I think a little chilling out is called for here, chums, after a week in which President Tribblehead made Kim Jong-Un look measured and sane, Fascism is stalking the streets of Catalunya at the behest of the Francoist régime in Madrid and Violet Elizabeth Maybot has been cordially ignored by everyone in Europe who matters. And I'm due back in the pickle factory on Monday morning.
Boards Of Canada is a Scottish electronic music duo comprising the brothers Michael and Marcus Sandison. They first came to general attention with their 1998 album Music Has The Right To Children, but they had been active for some years before that.
Their music is unlike the mass of synthesised or computerised music associated with the electronica and allied 'scenes'. Their extensive use of analogue synths, coupled with more conventional instruments and speech samples (many of them drawn from 1970s television or from the documentary films made by the National Film Board of Canada - hence the band's name) gives them a more textured, more intimate and more organic ambience than most of their contemporaries.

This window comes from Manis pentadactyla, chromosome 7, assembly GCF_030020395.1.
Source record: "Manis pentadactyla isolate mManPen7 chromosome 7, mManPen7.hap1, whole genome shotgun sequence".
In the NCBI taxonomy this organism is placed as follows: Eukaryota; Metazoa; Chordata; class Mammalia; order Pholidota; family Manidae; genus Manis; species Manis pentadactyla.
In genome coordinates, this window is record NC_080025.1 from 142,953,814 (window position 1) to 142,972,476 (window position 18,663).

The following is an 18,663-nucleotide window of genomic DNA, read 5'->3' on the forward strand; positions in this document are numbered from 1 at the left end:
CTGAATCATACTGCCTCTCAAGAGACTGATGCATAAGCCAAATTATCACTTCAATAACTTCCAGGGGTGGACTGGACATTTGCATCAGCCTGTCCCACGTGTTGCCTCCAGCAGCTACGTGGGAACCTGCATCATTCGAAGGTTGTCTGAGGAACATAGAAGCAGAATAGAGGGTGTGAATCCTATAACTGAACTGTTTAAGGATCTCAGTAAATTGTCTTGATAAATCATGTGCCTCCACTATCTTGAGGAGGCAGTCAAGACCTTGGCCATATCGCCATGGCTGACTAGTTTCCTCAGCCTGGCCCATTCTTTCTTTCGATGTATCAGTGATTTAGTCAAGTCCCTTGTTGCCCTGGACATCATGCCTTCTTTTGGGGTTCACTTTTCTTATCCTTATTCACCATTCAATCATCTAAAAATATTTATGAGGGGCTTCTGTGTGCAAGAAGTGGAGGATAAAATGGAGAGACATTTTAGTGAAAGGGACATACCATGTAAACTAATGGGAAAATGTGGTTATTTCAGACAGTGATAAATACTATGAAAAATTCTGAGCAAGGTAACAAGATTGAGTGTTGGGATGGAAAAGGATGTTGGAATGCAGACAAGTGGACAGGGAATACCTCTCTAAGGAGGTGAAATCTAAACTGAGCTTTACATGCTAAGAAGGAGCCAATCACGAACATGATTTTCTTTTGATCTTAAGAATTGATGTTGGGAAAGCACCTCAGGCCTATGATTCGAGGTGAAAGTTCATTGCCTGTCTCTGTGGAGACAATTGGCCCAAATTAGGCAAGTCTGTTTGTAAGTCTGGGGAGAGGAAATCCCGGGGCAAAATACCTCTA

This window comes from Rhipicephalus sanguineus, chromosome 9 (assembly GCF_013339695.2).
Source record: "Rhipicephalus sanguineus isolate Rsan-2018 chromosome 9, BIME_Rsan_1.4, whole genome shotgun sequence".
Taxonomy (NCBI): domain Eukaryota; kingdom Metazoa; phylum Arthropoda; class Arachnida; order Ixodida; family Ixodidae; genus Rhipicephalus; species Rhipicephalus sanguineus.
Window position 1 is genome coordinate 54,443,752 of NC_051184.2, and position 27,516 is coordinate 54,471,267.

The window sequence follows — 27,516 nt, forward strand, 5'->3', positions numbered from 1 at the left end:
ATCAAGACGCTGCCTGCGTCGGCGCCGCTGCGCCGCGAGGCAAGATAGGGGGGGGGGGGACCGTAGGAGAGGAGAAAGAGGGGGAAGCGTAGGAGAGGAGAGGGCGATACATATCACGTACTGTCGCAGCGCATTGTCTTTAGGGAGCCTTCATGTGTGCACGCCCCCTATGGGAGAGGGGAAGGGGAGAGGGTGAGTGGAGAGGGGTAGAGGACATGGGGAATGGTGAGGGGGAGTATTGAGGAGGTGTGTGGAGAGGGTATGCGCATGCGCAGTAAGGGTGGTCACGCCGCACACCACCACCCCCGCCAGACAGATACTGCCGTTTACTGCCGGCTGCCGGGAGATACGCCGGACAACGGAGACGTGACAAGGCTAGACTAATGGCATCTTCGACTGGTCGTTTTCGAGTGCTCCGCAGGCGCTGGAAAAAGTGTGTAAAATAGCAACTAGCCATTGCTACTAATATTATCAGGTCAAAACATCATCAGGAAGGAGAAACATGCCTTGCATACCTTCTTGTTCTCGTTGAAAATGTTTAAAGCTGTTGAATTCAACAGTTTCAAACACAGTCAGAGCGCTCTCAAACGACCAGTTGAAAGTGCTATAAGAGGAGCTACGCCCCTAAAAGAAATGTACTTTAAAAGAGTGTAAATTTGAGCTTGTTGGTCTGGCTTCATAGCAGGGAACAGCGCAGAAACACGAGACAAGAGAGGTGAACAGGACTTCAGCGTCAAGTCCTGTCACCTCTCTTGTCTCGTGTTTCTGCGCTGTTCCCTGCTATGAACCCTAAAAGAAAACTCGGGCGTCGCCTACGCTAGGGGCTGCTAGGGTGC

Although they do produce plenty of tracks of the usual sort of length (about four to six minutes), BoC also create little vignettes of a a couple of minutes or so, and it is these which are often the most beguiling. The example I have for you is one of those, and - in an oeuvre full of interesting and engaging stuff - it is one of the best, the only bugbear being that it lasts scarcely two and a half minutes (although some people have developed longer, looped versions of it, one of them - for some onaccountable reason - over an hour long; you can have too much of a good thing).
Roygbiv first appeared on the limited-release album BoC Maxima in 1996, an album which I would warmly recommend you track down (it's on YouTube) as epitomising to me what Boards Of Canada are all about sonically and artistically. It then re-appeared on Music Has The Right To Children, and has become one of the band's most celebrated and covered numbers.
The essential part of this track's attraction is the main melody; scarcely could a sweeter one be written in any genre, and the instrumentation and arrangement make it a stone-cold classic.
Check all of BoC's stuff out; all of it is good, much of it is excellent, and some of it is little short of magical. Listen in colours (and watch this very well-made fan video by berryrydell):